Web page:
Our further hypothesis that DRCA-like avoidance manoeuvres would be most common in flying species (birds and bats) versus swimming species (fish) was not supported. The birds (Cliff swallows) did have the highest overall agreement with DRCA, but bats (cave bats) had the lowest. The factors that produced the discrepancy are not clear, but it may relate to the different sensory systems employed by birds versus bats (vision versus vision and sonar) or the different behavioural contexts represented in the data. The swallows were in a mixed flock with birds moving in all directions, whereas the bats were in a directional flock with all animals generally moving in the same direction; this overall flock direction may add an additional constraint to behaviour that reduces correlation with DRCA. Despite the algorithm preventing group alignment or attraction behaviours to meet its primary objective of avoiding collisions, the correlations are still quite good.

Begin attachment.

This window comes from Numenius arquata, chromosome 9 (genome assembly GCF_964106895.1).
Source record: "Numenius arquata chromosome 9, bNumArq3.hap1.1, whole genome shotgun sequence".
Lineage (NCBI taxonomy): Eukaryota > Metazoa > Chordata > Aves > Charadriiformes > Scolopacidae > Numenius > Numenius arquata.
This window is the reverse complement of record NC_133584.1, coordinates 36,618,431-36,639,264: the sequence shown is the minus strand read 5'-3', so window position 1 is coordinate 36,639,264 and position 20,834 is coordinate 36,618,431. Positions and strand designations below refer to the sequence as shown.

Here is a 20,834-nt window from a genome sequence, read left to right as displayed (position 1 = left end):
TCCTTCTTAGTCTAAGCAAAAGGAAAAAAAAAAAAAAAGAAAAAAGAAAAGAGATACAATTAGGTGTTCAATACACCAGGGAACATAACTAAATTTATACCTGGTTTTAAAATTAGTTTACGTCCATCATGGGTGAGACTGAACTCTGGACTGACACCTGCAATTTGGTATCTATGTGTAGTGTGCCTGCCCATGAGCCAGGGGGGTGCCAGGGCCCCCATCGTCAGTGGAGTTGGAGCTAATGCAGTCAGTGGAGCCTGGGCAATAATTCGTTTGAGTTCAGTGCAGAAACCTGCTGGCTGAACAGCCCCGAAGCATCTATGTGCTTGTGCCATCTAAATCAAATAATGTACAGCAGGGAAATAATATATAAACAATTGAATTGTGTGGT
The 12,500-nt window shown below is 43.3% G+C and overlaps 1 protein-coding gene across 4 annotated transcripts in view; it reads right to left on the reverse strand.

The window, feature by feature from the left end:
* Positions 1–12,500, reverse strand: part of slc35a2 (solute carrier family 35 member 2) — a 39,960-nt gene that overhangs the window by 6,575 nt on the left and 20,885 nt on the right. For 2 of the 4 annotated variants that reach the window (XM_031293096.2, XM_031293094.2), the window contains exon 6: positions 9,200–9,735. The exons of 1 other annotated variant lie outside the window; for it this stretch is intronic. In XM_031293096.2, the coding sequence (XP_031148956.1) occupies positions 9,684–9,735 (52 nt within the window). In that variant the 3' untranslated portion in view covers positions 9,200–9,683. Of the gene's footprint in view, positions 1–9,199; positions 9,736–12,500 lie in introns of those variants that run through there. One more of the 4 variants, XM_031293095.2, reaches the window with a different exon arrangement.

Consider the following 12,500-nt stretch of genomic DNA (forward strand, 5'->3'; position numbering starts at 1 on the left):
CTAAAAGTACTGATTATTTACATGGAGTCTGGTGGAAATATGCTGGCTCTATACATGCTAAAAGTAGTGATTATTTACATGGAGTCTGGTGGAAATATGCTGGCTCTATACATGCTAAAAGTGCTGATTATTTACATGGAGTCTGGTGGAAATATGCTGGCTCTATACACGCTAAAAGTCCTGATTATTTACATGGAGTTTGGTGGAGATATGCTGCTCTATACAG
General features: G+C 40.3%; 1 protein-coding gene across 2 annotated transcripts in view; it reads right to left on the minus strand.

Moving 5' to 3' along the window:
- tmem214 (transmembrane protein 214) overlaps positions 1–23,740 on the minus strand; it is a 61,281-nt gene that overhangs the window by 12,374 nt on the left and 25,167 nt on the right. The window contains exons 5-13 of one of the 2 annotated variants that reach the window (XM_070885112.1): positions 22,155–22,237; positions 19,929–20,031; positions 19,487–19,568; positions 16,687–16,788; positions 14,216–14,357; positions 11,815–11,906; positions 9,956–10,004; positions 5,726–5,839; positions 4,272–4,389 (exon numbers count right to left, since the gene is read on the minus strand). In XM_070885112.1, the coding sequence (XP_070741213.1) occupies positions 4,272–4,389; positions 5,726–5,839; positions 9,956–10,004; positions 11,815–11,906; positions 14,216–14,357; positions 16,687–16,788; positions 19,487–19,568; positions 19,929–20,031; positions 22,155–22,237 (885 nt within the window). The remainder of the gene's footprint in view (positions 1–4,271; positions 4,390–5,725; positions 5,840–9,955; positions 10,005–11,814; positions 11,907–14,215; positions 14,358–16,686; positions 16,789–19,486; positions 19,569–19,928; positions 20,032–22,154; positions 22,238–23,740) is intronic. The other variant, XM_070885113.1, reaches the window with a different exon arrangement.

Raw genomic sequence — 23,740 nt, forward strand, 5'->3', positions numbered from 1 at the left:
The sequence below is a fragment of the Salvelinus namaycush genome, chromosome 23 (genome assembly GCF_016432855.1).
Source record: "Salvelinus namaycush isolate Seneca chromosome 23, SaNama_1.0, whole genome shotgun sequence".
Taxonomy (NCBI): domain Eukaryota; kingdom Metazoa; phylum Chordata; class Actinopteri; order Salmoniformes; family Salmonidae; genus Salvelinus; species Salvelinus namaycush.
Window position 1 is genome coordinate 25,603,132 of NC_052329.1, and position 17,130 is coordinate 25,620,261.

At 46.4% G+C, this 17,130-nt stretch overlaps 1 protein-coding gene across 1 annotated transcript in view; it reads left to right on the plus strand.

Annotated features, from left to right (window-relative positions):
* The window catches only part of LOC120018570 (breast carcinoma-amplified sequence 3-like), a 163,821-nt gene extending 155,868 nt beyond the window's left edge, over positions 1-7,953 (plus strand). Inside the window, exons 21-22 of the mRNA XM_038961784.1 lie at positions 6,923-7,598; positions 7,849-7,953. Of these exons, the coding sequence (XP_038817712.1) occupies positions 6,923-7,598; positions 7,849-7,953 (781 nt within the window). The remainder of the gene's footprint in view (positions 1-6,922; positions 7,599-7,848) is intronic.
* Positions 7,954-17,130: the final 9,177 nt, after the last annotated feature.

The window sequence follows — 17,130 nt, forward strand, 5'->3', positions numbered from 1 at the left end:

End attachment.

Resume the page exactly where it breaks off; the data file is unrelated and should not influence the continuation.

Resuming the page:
Topological distance has been shown to be more important in animal group behaviour, however, metric distance may be important with regard to collision avoidance, and we examined fit to DRCA over a range of metric distance thresholds (see the electronic supplementary material, figure). In general, results parallel the topological analysis because the conditions largely overlap, e.g. a small metric distance threshold is likely to include only one or two topological neighbours, so increases in the metric threshold correspond to increasing agreement with DRCA in all species. One exception lies in bats, which exhibit maximum agreement at a non-maximal metric threshold, suggesting that metric information may play a role in this species or behaviour; confirmation would require a larger dataset with a greater range of discordant metric and topological thresholds.